Succession

The succession to the throne is regulated not only through descent, but also by Parliamentary statute. The order of succession is the sequence of members of the Royal Family in the order in which they stand in line to the throne.

The King and The Prince of Wales

The basis for the succession was determined in the constitutional developments of the seventeenth century, which culminated in the Bill of Rights (1689) and the Act of Settlement (1701). 

When James II fled the country in 1688, Parliament held that he had 'abdicated the government' and that the throne was vacant. The throne was then offered, not to James's young son, but to his daughter Mary and her husband William of Orange, as joint rulers. 

It therefore came to be established not only that the Sovereign rules through Parliament, but that the succession to the throne can be regulated by Parliament, and that a Sovereign can be deprived of his/her title through misgovernment. The Act of Settlement confirmed that it was for Parliament to determine the title to the throne. 

The Act laid down that only Protestant descendants of Princess Sophia - the Electress of Hanover and granddaughter of James I - are eligible to succeed. Subsequent Acts have confirmed this.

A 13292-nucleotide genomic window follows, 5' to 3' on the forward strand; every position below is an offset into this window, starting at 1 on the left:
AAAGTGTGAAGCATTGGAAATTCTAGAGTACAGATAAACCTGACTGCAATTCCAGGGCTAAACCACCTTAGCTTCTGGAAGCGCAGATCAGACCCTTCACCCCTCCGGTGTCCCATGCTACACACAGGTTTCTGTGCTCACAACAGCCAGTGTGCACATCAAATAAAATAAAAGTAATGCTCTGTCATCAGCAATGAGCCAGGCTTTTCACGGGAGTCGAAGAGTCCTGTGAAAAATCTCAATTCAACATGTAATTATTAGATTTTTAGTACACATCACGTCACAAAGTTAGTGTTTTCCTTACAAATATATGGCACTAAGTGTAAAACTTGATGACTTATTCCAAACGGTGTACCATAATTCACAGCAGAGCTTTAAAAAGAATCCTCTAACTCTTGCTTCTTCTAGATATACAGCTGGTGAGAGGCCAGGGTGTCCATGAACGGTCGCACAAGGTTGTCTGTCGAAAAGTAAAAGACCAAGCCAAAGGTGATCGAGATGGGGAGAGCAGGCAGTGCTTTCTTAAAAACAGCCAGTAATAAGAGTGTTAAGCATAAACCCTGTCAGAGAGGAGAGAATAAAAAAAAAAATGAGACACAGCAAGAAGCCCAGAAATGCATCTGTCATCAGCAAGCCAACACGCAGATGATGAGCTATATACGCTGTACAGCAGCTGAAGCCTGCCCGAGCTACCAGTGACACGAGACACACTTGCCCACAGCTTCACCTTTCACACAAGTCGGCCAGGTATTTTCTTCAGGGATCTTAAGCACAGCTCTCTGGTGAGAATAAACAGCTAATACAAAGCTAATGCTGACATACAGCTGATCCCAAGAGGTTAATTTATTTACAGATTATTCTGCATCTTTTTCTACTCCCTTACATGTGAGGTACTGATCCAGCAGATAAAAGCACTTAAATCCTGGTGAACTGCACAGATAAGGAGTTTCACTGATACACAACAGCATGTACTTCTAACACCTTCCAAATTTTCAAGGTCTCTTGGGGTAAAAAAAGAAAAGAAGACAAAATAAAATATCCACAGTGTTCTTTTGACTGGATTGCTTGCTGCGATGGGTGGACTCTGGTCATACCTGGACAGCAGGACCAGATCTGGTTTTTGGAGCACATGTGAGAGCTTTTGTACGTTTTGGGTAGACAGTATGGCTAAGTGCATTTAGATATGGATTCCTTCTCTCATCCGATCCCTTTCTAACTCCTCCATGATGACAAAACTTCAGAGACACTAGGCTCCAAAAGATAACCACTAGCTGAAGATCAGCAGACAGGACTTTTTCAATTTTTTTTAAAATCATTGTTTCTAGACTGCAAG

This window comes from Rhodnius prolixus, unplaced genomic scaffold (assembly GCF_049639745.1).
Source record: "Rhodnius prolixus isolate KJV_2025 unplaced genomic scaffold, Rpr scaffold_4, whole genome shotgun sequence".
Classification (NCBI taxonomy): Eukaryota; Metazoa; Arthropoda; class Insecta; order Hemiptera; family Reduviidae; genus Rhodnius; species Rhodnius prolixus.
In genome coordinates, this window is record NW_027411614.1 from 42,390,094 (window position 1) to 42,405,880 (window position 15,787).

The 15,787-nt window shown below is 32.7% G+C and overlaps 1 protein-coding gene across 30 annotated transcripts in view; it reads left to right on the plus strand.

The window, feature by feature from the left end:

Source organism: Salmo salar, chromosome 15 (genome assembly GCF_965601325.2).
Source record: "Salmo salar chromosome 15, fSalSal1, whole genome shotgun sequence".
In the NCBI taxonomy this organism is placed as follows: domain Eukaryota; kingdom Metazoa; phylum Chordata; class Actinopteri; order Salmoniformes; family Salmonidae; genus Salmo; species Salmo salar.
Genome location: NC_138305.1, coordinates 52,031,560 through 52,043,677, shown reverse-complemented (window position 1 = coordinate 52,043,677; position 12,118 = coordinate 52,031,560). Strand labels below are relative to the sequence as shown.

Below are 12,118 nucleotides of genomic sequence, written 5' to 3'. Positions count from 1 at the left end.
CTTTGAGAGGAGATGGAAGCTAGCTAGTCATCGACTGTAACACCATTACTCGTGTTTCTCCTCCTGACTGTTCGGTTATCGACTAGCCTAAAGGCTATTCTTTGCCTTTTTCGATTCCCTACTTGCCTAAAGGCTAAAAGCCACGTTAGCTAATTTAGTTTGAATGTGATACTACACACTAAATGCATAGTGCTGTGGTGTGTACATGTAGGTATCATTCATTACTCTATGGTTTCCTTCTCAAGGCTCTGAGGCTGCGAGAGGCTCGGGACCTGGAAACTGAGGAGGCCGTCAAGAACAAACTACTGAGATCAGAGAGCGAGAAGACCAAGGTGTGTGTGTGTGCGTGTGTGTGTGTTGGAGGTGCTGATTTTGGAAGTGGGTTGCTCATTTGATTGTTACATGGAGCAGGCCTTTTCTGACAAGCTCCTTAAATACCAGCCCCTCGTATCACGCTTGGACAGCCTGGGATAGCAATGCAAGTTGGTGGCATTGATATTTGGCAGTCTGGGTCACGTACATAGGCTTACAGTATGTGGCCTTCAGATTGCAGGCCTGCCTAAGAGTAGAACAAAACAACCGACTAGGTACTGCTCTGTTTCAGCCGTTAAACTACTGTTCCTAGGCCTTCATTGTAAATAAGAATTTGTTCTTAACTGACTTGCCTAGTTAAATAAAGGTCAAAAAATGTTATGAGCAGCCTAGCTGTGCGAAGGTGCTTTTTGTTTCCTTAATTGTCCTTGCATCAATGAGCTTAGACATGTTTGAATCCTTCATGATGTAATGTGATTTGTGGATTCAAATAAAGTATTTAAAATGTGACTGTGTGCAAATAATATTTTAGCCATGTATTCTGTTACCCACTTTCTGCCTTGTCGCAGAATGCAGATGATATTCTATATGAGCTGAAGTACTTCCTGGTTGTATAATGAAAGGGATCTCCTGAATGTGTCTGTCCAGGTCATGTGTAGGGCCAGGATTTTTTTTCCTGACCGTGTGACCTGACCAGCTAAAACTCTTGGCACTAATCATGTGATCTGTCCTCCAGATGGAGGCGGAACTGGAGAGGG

Parliament, under the Bill of Rights and the Act of Settlement, also laid down various conditions which the Sovereign must meet. A Roman Catholic is specifically excluded from succession to the throne. 

The Sovereign must, in addition, be in communion with the Church of England and must swear to preserve the established Church of England and the established Church of Scotland. The Sovereign must also promise to uphold the Protestant succession.

The Succession to the Crown Act (2013) amended the provisions of the Bill of Rights and the Act of Settlement to end the system of male primogeniture, under which a younger son can displace an elder daughter in the line of succession. The Act applies to those born after 28 October 2011. The Act also ended the provisions by which those who marry Roman Catholics are disqualified from the line of succession. The changes came into force in all sixteen Realms in March 2015. 

The line of Succession

SOVEREIGN

1. The Prince of Wales

2. Prince George of Wales

3. Princess Charlotte of Wales

4. Prince Louis of Wales

5. The Duke of Sussex

6. Prince Archie of Sussex

7. Princess Lilibet of Sussex

8. The Duke of York

9. Princess Beatrice, Mrs. Edoardo Mapelli Mozzi

10. Miss Sienna Mapelli Mozzi

11. Princess Eugenie, Mrs. Jack Brooksbank

12. Master August Brooksbank

13. Master Ernest Brooksbank

14. The Duke of Edinburgh

15. Earl of Wessex

16. The Lady Louise Mountbatten-Windsor

17. The Princess Royal

18. Mr. Peter Phillips

19. Miss Savannah Phillips

20. Miss Isla Phillips

21. Mrs. Michael Tindall

22. Miss Mia Tindall

23. Miss Lena Tindall

24. Master Lucas Tindall

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